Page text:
When researchers at Utah Valley University interviewed students in February about their dating experiences, they never expected the men who responded to offer such supportive advice to the LDS single women they wanted to date.

A question asked of the men in the survey yielded valuable insight: “What are the top three pieces of advice you would give to your future dates that would make the date a better experience for you?”

The survey was anonymous, online and confidential. Typically these survey conditions create an environment where a great deal of candor or even criticism could be given. There was very little criticism. Instead, many of the suggestions were given as constructive advice.

The first and most common suggestion was “to simply be yourself.” Being yourself will likely be good enough, as one man explained. “Expect the person you go with to be awkward at least every once in a while. Usually you date to get to know someone, which means things won't be super-smooth immediately.”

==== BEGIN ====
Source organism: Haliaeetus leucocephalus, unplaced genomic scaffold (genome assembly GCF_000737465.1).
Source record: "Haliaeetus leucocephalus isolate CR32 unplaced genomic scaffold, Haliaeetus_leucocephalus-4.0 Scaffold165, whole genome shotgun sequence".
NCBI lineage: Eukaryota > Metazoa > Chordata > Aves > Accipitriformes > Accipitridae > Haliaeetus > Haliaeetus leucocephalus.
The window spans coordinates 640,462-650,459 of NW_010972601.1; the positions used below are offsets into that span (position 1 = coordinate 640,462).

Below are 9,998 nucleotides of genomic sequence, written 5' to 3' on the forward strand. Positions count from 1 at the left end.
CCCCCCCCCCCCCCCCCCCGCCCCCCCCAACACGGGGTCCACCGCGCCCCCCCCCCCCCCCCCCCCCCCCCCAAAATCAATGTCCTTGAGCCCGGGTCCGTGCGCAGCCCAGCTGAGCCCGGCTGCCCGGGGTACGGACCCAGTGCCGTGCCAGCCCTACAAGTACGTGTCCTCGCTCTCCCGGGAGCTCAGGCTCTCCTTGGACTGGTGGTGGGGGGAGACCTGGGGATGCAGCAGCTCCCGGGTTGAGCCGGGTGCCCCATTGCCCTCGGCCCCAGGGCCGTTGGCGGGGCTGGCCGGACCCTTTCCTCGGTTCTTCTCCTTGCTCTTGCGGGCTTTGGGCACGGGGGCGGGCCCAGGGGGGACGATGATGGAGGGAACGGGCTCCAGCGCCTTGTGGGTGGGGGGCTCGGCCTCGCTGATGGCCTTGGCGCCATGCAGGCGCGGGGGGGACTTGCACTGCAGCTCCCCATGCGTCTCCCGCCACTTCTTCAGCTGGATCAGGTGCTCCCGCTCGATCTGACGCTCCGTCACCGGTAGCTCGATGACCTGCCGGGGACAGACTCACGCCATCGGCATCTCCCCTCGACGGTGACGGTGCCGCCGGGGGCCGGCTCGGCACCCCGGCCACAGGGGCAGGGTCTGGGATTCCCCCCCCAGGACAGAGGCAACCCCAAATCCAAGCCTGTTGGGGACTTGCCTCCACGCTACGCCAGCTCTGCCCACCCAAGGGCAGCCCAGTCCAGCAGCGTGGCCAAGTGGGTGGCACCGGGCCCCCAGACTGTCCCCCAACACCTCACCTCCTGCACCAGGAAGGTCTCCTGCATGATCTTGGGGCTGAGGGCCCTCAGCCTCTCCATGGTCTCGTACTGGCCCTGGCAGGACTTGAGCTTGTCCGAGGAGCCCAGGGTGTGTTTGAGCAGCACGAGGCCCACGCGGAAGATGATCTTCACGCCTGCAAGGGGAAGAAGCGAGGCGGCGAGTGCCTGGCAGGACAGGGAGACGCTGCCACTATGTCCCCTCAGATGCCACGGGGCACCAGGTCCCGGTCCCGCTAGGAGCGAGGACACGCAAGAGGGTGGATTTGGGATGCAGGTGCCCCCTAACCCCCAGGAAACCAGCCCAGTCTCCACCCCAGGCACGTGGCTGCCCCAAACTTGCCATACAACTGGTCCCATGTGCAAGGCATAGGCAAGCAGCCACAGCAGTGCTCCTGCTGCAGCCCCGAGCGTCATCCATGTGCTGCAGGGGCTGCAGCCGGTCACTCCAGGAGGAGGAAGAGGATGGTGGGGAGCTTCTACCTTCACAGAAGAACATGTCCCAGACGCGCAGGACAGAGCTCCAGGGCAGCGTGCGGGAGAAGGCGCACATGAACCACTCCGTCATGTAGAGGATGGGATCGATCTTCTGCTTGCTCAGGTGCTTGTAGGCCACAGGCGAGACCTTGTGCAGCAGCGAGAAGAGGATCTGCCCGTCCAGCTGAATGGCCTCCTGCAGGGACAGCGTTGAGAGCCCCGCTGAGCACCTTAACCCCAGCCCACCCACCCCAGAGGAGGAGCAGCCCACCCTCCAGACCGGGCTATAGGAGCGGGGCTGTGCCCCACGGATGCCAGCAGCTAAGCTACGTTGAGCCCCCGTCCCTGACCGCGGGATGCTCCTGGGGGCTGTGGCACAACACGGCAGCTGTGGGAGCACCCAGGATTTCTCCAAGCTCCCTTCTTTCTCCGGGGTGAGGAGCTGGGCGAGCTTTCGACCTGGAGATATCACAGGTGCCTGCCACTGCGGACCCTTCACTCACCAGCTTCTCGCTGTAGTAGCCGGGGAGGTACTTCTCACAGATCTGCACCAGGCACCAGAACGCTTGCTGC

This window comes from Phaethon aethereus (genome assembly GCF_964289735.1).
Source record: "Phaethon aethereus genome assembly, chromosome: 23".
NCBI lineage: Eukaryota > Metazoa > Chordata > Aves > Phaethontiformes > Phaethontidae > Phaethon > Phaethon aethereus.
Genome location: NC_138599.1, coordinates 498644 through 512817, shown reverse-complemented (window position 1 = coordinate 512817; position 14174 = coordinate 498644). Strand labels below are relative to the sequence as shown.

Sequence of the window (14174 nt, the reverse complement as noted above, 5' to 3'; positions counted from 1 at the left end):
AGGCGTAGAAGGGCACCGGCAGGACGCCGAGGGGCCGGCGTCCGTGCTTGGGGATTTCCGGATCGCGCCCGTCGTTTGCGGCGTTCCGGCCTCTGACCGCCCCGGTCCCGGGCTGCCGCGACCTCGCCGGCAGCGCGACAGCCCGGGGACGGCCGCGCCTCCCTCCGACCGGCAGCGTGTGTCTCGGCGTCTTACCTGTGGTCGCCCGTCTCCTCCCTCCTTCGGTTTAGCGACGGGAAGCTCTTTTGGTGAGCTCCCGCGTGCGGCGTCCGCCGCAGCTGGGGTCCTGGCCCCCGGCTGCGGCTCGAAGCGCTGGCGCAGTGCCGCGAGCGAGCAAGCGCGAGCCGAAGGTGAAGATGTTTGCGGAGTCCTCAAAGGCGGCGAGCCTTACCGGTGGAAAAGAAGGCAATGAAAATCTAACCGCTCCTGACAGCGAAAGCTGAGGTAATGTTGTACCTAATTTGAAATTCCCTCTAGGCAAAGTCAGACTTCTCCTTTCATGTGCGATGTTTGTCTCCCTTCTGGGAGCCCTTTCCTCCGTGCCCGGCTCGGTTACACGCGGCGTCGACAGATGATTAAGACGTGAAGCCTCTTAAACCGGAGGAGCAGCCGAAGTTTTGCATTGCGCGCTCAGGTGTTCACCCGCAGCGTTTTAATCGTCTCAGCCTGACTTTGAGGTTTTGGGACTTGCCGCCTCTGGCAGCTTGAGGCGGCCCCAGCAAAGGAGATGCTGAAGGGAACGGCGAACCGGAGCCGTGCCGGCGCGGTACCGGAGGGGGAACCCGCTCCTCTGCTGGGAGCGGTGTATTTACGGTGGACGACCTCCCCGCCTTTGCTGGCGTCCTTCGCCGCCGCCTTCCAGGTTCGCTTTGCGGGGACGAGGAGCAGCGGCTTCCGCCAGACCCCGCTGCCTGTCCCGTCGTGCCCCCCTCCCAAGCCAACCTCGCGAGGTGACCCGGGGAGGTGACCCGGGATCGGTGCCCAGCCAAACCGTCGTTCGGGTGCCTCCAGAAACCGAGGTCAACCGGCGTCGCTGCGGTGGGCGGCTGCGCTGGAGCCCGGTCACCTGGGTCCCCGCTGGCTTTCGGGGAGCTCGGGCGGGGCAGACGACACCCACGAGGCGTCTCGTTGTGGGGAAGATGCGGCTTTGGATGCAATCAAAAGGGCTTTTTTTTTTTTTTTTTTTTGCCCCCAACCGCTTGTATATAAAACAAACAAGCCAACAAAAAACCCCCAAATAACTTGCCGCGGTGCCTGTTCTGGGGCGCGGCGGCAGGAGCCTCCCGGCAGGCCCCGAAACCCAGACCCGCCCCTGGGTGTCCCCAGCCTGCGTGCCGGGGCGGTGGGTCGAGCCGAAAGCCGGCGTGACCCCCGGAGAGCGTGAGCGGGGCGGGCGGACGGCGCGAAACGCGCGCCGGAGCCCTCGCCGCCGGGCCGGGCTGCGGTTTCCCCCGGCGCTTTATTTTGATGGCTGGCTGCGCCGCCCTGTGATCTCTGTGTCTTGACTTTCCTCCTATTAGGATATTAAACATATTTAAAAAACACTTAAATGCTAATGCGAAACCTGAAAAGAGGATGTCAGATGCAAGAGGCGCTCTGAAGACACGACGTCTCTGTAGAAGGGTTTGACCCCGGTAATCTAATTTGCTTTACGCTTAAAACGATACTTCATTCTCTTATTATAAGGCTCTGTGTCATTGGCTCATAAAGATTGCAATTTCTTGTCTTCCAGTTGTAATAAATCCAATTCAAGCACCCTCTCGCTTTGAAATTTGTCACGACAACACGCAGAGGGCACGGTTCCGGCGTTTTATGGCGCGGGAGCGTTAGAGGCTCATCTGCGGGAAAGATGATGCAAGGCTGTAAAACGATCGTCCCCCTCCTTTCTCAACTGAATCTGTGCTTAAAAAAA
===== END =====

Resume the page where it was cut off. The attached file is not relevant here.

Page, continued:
Many men who responded expressed concerns that when their female dates were overly self-critical or trying too hard to impress them, the men ended up feeling confused. One young man said, “Be honest and up-front and I will do the same.”

Why such an emphasis on honesty and being yourself? Another young man answered the question when he said, “I’m taking you on a date to get to know you.”

The second suggestion was to try to help women know what to talk about during the date. Many young men reported feelings of awkwardness trying to carry the conversation throughout the entire date. One very honest young man confessed, “Be understanding to us guys. A lot of us are clueless in the beginning of dating in our lives."

To the women, one man advised, “Be a talkative person. Find out about the person you are on a date with and make sure they know about you and your feelings towards them.”

The final suggestion was to remember to have fun. “Don't be afraid to just be yourself. I have no expectations out on a first date other than to just have fun and get to know someone.”

Many men expressed concern for a date developing into an interview to see if you might be lifelong partners instead of it just being fun. One young man suggested, “Just have fun on the first few dates, not thinking ‘I will’ or ‘I will not’ marry that person. A date is simply a social outing.”

Ron J. Hammond has a Ph.D. in Family Studies from BYU. He is a senior professor in the UVU Family Studies Department. His wife, Alisa, and he are co-researchers on a number of family-related studies. Website is http://ldsfree99.com/products-page-2/